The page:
A study to determine the feasibility of a randomised trial of different techniques for managing an impacted fetal head at emergency caesarean section
What is this research about?
Caesareans performed late in labour, where the mother’s cervix is fully open and her baby’s head has entered her pelvis, can be complicated. If the baby’s head is deeply wedged in the woman’s pelvis, it can be difficult to lift it up to enable the baby to be born. This is called an impacted fetal head. There are a number of different techniques that can be used in this situation, however it is not clear which is the best or most effective. This project is looking at whether it would be possible to do a clinical trial to test these different techniques. The research team will conduct surveys and interviews with parents, obstetricians, anaesthetists and midwives to gather their views and experiences of these births.
Why is this research important?
An emergency caesarean is usually performed when there are signs that the baby is struggling to cope with labour and needs to be born quickly. Difficulties releasing the baby’s head from the pelvis lead to further delay, and can also cause injury to mother and baby, so we need to ensure we are using the fastest, most effective technique and safest technique. This is also a very complex and sensitive topic to investigate so this project will talk to everyone involved in such cases in order to work out the best way to conduct a trial on this question.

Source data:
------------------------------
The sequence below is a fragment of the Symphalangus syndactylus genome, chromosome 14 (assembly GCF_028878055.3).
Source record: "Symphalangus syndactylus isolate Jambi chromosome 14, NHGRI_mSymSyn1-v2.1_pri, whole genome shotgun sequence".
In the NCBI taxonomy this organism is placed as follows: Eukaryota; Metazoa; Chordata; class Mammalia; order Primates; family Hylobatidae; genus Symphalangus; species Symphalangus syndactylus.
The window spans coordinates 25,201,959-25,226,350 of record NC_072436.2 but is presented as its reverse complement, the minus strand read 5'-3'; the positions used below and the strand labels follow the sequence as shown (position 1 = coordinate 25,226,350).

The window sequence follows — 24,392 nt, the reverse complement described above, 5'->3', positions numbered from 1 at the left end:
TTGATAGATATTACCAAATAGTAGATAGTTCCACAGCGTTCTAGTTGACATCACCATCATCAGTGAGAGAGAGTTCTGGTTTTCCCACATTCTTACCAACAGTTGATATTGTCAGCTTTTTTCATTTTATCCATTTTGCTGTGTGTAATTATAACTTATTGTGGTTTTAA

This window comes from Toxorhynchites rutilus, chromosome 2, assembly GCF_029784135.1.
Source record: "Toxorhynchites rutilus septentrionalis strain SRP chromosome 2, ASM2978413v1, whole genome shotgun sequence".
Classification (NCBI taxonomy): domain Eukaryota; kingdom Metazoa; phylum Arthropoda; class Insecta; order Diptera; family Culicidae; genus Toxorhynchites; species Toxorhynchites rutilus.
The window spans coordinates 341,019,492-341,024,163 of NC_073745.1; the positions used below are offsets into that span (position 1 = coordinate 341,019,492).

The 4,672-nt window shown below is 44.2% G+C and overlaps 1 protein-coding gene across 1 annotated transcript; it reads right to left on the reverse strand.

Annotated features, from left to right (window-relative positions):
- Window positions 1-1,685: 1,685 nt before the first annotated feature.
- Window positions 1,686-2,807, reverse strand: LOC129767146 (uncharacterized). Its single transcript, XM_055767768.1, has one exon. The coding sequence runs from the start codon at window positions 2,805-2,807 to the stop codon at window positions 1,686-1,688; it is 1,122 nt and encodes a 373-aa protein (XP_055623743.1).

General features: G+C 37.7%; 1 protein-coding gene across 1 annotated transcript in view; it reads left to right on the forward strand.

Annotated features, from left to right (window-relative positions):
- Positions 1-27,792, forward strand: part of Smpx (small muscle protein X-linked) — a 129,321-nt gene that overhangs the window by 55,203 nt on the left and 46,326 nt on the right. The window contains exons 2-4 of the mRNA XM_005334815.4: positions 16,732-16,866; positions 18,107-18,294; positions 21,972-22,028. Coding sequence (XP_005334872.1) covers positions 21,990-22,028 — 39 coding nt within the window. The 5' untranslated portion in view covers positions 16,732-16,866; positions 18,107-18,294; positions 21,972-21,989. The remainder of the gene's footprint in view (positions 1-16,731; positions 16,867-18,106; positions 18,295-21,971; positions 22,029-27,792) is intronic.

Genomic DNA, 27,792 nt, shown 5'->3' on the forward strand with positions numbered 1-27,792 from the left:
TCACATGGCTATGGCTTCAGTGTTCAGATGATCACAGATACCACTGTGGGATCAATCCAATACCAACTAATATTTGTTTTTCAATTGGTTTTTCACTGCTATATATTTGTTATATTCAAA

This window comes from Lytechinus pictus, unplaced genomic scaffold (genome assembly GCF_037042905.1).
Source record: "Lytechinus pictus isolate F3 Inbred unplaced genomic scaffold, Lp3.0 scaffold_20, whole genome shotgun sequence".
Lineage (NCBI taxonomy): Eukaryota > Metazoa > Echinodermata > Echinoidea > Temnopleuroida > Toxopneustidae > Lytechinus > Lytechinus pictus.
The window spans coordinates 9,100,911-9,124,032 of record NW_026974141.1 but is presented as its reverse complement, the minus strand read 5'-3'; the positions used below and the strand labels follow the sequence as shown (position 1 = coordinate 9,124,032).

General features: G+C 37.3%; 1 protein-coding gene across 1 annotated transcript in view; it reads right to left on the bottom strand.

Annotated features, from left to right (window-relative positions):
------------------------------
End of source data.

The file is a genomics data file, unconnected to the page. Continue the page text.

How is NCT involved?
We assisted with developing the research proposal and writing the application. Our representative is on the trial steering group and chairs the patient and public involvement group. The chief investigator is Dr Kate Walker from the Nottingham Clinical Trials Unit.
What is the current status of the research project?
Funding has been awarded and the project will start work later in 2019.
Opportunities to get involved
Parents in the Nottingham area can sign up to the Nottingham Maternity Research Network, which will be working with the trial steering group.